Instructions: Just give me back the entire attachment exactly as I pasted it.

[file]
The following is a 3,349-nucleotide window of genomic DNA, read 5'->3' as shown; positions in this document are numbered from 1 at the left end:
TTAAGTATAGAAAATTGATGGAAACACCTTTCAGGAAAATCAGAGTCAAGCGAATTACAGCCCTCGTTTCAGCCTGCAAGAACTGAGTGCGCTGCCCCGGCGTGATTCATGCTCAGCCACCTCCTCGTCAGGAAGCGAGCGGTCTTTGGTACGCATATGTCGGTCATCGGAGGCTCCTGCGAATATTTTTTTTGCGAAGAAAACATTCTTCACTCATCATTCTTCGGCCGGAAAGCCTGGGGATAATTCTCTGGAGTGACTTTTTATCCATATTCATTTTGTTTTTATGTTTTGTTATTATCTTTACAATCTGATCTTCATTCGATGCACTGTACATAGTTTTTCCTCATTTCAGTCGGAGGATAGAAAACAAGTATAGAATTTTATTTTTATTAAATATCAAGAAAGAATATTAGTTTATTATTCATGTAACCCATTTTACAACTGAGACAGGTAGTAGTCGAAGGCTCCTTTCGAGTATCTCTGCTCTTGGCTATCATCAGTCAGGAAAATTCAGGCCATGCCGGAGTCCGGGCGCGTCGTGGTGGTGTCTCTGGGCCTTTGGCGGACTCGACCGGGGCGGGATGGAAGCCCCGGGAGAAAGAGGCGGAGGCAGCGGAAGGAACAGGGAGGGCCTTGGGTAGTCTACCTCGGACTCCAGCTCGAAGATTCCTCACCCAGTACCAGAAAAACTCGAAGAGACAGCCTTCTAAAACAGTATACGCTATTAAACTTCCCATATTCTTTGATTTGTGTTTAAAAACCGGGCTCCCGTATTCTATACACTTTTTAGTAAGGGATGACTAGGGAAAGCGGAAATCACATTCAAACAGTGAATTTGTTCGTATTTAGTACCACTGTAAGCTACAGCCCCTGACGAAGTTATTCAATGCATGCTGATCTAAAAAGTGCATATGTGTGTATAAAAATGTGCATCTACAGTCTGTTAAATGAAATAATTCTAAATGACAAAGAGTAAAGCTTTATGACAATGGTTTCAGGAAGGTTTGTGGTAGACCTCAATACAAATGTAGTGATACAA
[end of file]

The following is a 3,349-nucleotide window of genomic DNA, read 5'->3' as shown; positions in this document are numbered from 1 at the left end:
TTAAGTATAGAAAATTGATGGAAACACCTTTCAGGAAAATCAGAGTCAAGCGAATTACAGCCCTCGTTTCAGCCTGCAAGAACTGAGTGCGCTGCCCCGGCGTGATTCATGCTCAGCCACCTCCTCGTCAGGAAGCGAGCGGTCTTTGGTACGCATATGTCGGTCATCGGAGGCTCCTGCGAATATTTTTTTTGCGAAGAAAACATTCTTCACTCATCATTCTTCGGCCGGAAAGCCTGGGGATAATTCTCTGGAGTGACTTTTTATCCATATTCATTTTGTTTTTATGTTTTGTTATTATCTTTACAATCTGATCTTCATTCGATGCACTGTACATAGTTTTTCCTCATTTCAGTCGGAGGATAGAAAACAAGTATAGAATTTTATTTTTATTAAATATCAAGAAAGAATATTAGTTTATTATTCATGTAACCCATTTTACAACTGAGACAGGTAGTAGTCGAAGGCTCCTTTCGAGTATCTCTGCTCTTGGCTATCATCAGTCAGGAAAATTCAGGCCATGCCGGAGTCCGGGCGCGTCGTGGTGGTGTCTCTGGGCCTTTGGCGGACTCGACCGGGGCGGGATGGAAGCCCCGGGAGAAAGAGGCGGAGGCAGCGGAAGGAACAGGGAGGGCCTTGGGTAGTCTACCTCGGACTCCAGCTCGAAGATTCCTCACCCAGTACCAGAAAAACTCGAAGAGACAGCCTTCTAAAACAGTATACGCTATTAAACTTCCCATATTCTTTGATTTGTGTTTAAAAACCGGGCTCCCGTATTCTATACACTTTTTAGTAAGGGATGACTAGGGAAAGCGGAAATCACATTCAAACAGTGAATTTGTTCGTATTTAGTACCACTGTAAGCTACAGCCCCTGACGAAGTTATTCAATGCATGCTGATCTAAAAAGTGCATATGTGTGTATAAAAATGTGCATCTACAGTCTGTTAAATGAAATAATTCTAAATGACAAAGAGTAAAGCTTTATGACAATGGTTTCAGGAAGGTTTGTGGTAGACCTCAATACAAATGTAGTGATACAA